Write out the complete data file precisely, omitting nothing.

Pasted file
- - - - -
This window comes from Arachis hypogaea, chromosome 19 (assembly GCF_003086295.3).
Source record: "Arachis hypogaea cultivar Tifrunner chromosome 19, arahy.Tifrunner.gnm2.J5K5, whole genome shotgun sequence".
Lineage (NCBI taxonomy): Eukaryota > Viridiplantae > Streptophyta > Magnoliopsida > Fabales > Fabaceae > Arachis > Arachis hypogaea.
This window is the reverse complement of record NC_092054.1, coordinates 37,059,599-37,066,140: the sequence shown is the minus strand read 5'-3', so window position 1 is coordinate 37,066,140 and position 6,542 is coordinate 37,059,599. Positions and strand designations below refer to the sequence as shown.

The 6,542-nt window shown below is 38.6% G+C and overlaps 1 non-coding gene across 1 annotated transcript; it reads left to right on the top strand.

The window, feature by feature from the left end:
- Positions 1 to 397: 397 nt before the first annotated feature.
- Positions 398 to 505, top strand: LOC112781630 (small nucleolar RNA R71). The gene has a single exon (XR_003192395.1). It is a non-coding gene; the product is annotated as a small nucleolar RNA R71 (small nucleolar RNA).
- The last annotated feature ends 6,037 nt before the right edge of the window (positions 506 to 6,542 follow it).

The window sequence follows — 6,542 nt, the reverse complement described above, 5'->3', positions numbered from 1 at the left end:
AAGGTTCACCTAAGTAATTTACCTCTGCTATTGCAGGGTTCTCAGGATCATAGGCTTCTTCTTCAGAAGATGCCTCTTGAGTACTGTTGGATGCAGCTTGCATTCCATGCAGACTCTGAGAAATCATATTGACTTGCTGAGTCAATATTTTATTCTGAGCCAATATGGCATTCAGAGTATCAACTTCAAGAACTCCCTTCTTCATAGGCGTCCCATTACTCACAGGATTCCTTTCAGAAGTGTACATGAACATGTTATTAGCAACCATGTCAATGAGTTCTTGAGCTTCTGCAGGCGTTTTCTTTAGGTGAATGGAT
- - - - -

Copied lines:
This window comes from Arachis hypogaea, chromosome 19 (assembly GCF_003086295.3).
Source record: "Arachis hypogaea cultivar Tifrunner chromosome 19, arahy.Tifrunner.gnm2.J5K5, whole genome shotgun sequence".
Lineage (NCBI taxonomy): Eukaryota > Viridiplantae > Streptophyta > Magnoliopsida > Fabales > Fabaceae > Arachis > Arachis hypogaea.
This window is the reverse complement of record NC_092054.1, coordinates 37,059,599-37,066,140: the sequence shown is the minus strand read 5'-3', so window position 1 is coordinate 37,066,140 and position 6,542 is coordinate 37,059,599. Positions and strand designations below refer to the sequence as shown.

The 6,542-nt window shown below is 38.6% G+C and overlaps 1 non-coding gene across 1 annotated transcript; it reads left to right on the top strand.

The window, feature by feature from the left end:
- Positions 1 to 397: 397 nt before the first annotated feature.
- Positions 398 to 505, top strand: LOC112781630 (small nucleolar RNA R71). The gene has a single exon (XR_003192395.1). It is a non-coding gene; the product is annotated as a small nucleolar RNA R71 (small nucleolar RNA).
- The last annotated feature ends 6,037 nt before the right edge of the window (positions 506 to 6,542 follow it).

The window sequence follows — 6,542 nt, the reverse complement described above, 5'->3', positions numbered from 1 at the left end:
AAGGTTCACCTAAGTAATTTACCTCTGCTATTGCAGGGTTCTCAGGATCATAGGCTTCTTCTTCAGAAGATGCCTCTTGAGTACTGTTGGATGCAGCTTGCATTCCATGCAGACTCTGAGAAATCATATTGACTTGCTGAGTCAATATTTTATTCTGAGCCAATATGGCATTCAGAGTATCAACTTCAAGAACTCCCTTCTTCATAGGCGTCCCATTACTCACAGGATTCCTTTCAGAAGTGTACATGAACATGTTATTAGCAACCATGTCAATGAGTTCTTGAGCTTCTGCAGGCGTTTTCTTTAGGTGAATGGAT